Gain career security by mastering supply chain strategy.
The demand for strategic supply chain professionals is at an all-time high due to global business expansion and the logistical needs that are required to support such growth. Supply and distribution systems have become increasingly complex, with the aim of maximizing efficiency while minimizing cost which means the employment market for supply chain professionals is at its prime.
Employment growth for supply chain and logistics professionals is projected to grow by 22 percent from 2012 to 20221.
In May 2012, the median annual wages reported by the Bureau of Labor Statistics for supply chain and logistics professionals in the top five industries showed:
|Federal government, excluding Postal Service||$78,000|
|Aerospace product and parts manufacturing||$75,230|
|Transportation equipment manufacturing||$74,210|
|Professional, scientific, and technical services||$71,510|
Common Supply Chain Career Paths
- International Logistics Manager
Works closely with manufacturing, marketing and purchasing to create timely, cost-effective import/export supply chains. Responsible for handling the technical details of international transportation—multiple modes, complex documentation and varying customs regulations, developing distribution strategies, and building relationships with logistics intermediaries. Serves as a troubleshooter, dealing with problems inherent in moving freight long distances and holding inventory in multiple global locations.
- Purchasing Manager
Directs the buying activities for a company, government agency or organization. Responsible for identifying global sources of materials, selecting suppliers, arranging contracts and managing relationships. Coordinates with materials management and manufacturing to ensure timely delivery of the proper materials. Provides analysis to increase levels of service at reduced costs.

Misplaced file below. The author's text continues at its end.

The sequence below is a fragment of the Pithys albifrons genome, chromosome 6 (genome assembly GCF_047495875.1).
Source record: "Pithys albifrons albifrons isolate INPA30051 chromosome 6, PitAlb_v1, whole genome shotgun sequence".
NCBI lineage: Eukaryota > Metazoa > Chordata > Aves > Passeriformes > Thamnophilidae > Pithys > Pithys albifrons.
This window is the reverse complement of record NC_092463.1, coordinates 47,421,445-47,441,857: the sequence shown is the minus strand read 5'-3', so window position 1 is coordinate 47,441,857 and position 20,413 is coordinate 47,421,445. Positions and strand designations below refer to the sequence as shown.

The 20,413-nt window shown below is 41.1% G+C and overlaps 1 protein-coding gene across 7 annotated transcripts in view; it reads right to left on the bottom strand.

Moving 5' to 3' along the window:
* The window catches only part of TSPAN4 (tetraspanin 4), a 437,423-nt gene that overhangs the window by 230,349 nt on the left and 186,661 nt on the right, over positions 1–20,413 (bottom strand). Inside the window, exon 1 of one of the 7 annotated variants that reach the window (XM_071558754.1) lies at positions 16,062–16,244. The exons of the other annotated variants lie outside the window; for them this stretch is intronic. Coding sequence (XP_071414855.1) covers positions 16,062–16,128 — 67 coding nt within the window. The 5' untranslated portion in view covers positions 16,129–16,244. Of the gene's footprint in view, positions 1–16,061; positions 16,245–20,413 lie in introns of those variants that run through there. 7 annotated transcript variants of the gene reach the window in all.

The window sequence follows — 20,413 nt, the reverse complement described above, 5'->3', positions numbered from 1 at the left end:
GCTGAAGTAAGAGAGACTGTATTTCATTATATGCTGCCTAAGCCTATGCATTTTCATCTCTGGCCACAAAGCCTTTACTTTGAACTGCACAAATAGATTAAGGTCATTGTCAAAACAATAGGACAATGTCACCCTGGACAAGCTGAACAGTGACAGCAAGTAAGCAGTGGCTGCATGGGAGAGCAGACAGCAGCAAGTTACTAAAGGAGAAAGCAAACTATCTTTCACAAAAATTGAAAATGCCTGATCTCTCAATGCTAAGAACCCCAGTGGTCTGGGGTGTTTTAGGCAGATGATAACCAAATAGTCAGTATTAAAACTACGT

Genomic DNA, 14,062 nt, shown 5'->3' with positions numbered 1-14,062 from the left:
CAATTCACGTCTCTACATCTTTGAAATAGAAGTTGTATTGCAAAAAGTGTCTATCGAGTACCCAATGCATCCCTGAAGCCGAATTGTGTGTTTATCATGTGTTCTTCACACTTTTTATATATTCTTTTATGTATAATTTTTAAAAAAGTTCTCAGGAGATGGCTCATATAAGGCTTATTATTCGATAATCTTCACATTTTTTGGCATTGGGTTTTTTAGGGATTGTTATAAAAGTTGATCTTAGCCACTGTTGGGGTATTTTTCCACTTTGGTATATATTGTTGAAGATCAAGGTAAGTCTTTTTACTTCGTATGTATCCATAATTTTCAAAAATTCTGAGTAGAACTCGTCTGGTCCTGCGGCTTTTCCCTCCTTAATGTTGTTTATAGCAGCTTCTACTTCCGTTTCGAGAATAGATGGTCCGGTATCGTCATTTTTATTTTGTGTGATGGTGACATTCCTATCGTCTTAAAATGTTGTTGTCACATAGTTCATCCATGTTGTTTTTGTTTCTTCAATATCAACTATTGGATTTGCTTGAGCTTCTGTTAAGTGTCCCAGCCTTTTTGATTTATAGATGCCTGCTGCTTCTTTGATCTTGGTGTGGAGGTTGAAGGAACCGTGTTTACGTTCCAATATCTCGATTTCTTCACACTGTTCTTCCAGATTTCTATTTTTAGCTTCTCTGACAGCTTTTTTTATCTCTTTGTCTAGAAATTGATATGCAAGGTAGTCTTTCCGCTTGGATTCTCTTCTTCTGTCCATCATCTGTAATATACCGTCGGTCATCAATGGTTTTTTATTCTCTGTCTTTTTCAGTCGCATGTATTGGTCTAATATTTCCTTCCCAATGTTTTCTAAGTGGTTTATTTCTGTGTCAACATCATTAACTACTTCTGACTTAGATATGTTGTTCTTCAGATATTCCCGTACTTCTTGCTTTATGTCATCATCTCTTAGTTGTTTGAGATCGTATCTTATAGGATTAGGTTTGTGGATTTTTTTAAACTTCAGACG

- Supply Chain Software Manager
Manages components of distribution technology including warehouse operations systems, electronic communication and order taking systems, and support systems. Designs analytical tools to increase and measure productivity. Develops decision support systems to analyze and optimize logistics and transportation systems.
- Transportation Manager
Directs the effectiveness of private, third party and contract carriage systems. Manages staff and operations to assure timely and cost efficient transportation of all incoming and outgoing shipments. Plans and assures adequate equipment for storage, loading and delivery of goods. Responsible for scheduling, routing, budget administration, freight bill presentation and contract negotiations. Works with international carriers and freight forwarders to streamline the flow of goods across international borders and through customs.
- Warehouse Operations Manager
Directs the efficient and cost-effective operation of commercial or industrial distribution center(s) or warehousing facilities. Manages inbound activities related to the receipt and storage of goods, inventory management and claims. Oversees outbound activities related to order-filling, stock replenishment, shipping. Responsible for budgeting, customer service, facility and equipment operation. Administers overall inventory management, productivity, accuracy, and loss prevention programs to ensure that customer requirements are met.
Related Degree Programs
- Online MBA – General
- Online MBA – Specialization in Enterprise Resource Planning
- Online MBA – Specialization Operations Management
- Online Certificate – Enterprise Resource Planning
1Source: Bureau of Labor Support, http://www.bls.gov/ooh/business-and-financial/logisticians.htm#tab-6
Learn more about Supply Chain Management at The University of Scranton by speaking with a Program Manager at (866) 373.9547 or request more information.